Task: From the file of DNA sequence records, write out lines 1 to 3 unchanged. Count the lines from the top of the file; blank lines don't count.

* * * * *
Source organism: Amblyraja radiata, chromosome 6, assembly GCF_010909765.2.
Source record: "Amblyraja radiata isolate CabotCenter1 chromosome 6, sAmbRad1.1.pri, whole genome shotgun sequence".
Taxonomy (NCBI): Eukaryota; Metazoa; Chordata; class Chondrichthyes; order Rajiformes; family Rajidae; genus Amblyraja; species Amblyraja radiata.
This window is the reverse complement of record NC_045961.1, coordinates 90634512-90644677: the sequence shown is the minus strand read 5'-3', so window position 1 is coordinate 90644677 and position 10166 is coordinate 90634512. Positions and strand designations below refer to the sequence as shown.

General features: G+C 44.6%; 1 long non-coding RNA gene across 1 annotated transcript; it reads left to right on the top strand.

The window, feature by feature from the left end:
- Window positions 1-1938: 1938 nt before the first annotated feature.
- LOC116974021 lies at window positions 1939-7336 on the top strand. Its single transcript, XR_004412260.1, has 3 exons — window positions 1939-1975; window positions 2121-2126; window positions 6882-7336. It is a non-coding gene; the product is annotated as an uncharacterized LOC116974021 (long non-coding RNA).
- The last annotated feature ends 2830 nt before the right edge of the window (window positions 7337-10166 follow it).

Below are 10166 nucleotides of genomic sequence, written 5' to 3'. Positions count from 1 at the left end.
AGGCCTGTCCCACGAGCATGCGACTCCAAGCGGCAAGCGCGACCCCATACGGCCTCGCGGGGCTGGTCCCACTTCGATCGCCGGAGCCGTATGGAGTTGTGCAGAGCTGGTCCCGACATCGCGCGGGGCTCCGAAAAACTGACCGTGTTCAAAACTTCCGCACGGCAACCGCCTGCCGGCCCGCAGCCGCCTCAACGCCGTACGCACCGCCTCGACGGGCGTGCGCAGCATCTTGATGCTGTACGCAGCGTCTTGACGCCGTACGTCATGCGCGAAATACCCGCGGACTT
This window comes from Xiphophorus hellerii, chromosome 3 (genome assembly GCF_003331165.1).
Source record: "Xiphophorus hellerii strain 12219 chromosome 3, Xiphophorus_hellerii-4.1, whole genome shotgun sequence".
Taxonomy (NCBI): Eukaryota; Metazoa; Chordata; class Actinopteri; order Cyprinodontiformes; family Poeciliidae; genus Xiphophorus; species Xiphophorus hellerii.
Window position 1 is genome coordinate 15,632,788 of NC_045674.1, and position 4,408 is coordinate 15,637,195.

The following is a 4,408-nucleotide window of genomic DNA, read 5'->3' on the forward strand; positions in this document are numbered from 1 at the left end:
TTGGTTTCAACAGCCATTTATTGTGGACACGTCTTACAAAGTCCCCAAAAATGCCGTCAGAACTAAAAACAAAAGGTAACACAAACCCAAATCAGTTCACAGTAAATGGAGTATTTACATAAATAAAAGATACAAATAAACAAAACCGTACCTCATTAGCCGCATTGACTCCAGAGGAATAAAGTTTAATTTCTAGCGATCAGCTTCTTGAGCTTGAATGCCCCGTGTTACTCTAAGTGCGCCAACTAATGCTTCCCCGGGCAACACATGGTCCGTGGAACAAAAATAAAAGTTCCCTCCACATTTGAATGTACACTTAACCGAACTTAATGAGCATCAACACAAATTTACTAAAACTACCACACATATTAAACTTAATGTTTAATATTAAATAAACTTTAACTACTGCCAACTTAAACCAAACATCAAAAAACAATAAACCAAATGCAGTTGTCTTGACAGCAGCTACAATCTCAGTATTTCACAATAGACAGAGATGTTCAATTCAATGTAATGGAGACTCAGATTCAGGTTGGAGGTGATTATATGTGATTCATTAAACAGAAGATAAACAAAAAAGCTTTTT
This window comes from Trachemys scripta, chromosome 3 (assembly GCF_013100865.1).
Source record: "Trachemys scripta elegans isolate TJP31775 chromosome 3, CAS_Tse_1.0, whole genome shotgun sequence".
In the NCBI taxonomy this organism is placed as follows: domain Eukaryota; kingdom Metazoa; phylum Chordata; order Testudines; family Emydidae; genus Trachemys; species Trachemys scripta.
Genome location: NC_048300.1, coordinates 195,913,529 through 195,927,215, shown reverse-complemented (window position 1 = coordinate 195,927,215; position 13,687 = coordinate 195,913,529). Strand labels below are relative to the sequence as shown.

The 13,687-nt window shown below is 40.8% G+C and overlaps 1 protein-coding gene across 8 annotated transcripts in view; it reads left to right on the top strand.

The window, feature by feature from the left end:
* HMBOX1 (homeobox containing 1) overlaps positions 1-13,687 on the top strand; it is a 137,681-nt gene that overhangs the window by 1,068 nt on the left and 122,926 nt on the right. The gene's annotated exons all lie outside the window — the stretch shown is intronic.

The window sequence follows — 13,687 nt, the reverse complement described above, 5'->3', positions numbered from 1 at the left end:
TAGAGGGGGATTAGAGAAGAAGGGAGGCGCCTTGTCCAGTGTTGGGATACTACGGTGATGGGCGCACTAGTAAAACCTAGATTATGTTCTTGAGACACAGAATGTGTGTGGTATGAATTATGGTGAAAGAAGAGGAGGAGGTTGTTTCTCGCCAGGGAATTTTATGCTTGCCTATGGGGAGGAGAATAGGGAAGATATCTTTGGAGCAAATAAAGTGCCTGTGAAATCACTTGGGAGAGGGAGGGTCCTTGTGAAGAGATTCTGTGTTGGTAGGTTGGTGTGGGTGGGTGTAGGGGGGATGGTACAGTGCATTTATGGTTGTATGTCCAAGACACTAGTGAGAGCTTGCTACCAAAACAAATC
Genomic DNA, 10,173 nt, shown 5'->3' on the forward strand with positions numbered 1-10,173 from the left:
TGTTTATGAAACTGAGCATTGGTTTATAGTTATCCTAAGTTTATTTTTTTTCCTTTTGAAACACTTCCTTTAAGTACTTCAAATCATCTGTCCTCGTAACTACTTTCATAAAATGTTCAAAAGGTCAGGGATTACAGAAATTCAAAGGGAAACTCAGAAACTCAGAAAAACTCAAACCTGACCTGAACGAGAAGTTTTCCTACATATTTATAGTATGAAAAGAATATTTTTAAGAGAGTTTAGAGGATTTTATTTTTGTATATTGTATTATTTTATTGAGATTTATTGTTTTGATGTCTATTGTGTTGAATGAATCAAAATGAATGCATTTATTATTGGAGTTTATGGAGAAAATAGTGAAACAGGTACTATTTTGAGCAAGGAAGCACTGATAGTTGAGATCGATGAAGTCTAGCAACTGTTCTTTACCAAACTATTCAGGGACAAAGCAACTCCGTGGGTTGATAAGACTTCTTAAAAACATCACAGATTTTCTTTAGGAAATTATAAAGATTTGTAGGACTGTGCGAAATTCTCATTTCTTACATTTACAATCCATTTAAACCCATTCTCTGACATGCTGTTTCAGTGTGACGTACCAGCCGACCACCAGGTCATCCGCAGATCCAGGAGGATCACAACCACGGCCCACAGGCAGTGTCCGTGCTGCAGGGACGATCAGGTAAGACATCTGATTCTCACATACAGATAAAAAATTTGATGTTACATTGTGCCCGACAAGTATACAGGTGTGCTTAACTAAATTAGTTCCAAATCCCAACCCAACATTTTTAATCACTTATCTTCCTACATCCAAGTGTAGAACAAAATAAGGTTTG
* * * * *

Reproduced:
Source organism: Amblyraja radiata, chromosome 6, assembly GCF_010909765.2.
Source record: "Amblyraja radiata isolate CabotCenter1 chromosome 6, sAmbRad1.1.pri, whole genome shotgun sequence".
Taxonomy (NCBI): Eukaryota; Metazoa; Chordata; class Chondrichthyes; order Rajiformes; family Rajidae; genus Amblyraja; species Amblyraja radiata.